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Iran Offers Concessions on Nuclear Program, But Concerns Persist

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The United States and Iran are engaged in ongoing negotiations over Iran’s nuclear program and the sanctions that have been imposed on Iran as a result. In recent year, sanctions applied by the United Nations, European Union, and United States have crippled Iran’s economy.

Rouhani Pledges Resolution

In August 2013, Iranian President Hasan Rouhani took office and promised to find a resolution to the measures the international community has taken against Iran as a result of the country’s nuclear program. In October 2013, Iranian diplomats met with representatives of the United Nations Security Council, which consists of Britain, China, France, Russia and the U.S. Iranian diplomats also met with U.S. officials in bilateral talks that same month. Additional meetings are scheduled for November 2014.

Iran has 440 pounds of 20 percent enriched uranium and tons of 5 percent enriched uranium.

United States and European officials have praised Iran’s positions in the negotiations as being positive and offering a high level of detail rather than vague statements. However, the crux of the matter remains unresolved; Iran claims that it intends to use its uranium enrichment program for entirely peaceful purposes. The international community, on the other hand, remains skeptical because uranium enrichment can also be used to develop nuclear weapons, which is particularly disturbing given Iran’s long-established ties to terrorism. Iran has 440 pounds of 20 percent enriched uranium and tons of 5 percent enriched uranium. The former especially concerns the U.S. and other countries because it can be further enriched to weapons-grade uranium relatively quickly.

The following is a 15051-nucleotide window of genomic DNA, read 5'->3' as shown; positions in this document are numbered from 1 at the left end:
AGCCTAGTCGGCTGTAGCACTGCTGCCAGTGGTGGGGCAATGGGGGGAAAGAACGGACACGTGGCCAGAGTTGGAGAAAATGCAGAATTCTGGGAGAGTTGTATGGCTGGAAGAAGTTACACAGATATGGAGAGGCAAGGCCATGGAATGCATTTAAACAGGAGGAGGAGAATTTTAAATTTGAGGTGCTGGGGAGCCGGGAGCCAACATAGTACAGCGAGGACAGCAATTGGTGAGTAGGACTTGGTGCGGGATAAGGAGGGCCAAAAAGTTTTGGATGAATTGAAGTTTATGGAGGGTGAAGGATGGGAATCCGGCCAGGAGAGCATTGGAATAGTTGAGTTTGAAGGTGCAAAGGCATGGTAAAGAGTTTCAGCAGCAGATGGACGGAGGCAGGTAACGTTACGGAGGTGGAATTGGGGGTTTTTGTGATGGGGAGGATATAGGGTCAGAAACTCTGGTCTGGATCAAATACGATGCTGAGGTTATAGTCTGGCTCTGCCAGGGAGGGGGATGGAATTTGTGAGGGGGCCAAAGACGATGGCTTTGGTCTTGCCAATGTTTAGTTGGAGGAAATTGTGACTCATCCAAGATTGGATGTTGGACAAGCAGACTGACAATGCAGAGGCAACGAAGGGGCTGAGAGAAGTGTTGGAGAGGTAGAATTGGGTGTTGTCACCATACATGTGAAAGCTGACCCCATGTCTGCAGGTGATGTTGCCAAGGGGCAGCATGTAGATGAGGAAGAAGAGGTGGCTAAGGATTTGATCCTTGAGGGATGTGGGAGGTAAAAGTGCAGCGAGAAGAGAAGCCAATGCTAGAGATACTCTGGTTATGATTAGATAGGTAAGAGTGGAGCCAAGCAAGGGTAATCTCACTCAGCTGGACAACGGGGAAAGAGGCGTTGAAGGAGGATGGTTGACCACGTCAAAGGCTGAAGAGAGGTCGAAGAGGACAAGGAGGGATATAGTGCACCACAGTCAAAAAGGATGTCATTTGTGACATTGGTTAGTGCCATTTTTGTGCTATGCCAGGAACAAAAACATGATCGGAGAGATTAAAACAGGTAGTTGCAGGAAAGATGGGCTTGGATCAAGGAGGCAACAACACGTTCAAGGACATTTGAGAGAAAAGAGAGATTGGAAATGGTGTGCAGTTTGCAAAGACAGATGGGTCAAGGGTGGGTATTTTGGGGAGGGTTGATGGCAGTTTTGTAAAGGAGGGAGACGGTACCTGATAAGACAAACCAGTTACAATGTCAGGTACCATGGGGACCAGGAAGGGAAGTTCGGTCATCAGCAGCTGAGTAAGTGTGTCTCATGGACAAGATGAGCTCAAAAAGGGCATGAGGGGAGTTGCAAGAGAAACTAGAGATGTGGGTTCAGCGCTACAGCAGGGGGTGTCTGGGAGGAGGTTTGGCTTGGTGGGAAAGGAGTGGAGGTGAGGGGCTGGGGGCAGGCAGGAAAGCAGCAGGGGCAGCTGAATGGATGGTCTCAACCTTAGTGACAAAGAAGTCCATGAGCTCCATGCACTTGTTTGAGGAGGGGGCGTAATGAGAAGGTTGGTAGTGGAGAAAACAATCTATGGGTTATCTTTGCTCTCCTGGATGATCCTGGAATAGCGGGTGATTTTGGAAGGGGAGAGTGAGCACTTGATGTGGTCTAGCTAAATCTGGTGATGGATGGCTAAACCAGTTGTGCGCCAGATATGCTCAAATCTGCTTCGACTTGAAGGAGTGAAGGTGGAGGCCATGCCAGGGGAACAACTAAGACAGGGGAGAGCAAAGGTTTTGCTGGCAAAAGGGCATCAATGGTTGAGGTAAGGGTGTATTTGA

Iran Flexes Own Leverage

Iran has indicated that it is willing to consider enrichment to less than 20 percent if Western nations provide it with uranium of that potency for a research center in Tehran. Iran has also expressed willingness to subject its nuclear weapons program to United Nations monitoring, although the details of such monitoring are the subject of dispute. Above all else, Iran seeks relief from the sanctions currently imposed on it. But Iran has some leverage of its own; shortly before Iran’s October meeting with the United Nations Security Council, a U.S. intelligence official was quoted as saying that Iran’s nuclear program has advanced so far that halting the program or even partially reversing it is necessary for negotiation to yield a result.

20% Iran is willing to reduce its uranium enrichment to below 20 percent if provided with uranium of comparable concentration for research in Tehran.
Changes in November

On November 8, 2013, shortly before further negotiations over Iran’s nuclear program took place in Geneva, the online outlet the Daily Beast reported that the Obama administration had begun to soften financial sanctions against Iran after the election of President Rouhani in June. Such news is certain to provoke criticism by Israel, whose leaders have criticized the negotiations with Iran as being far too accommodating.

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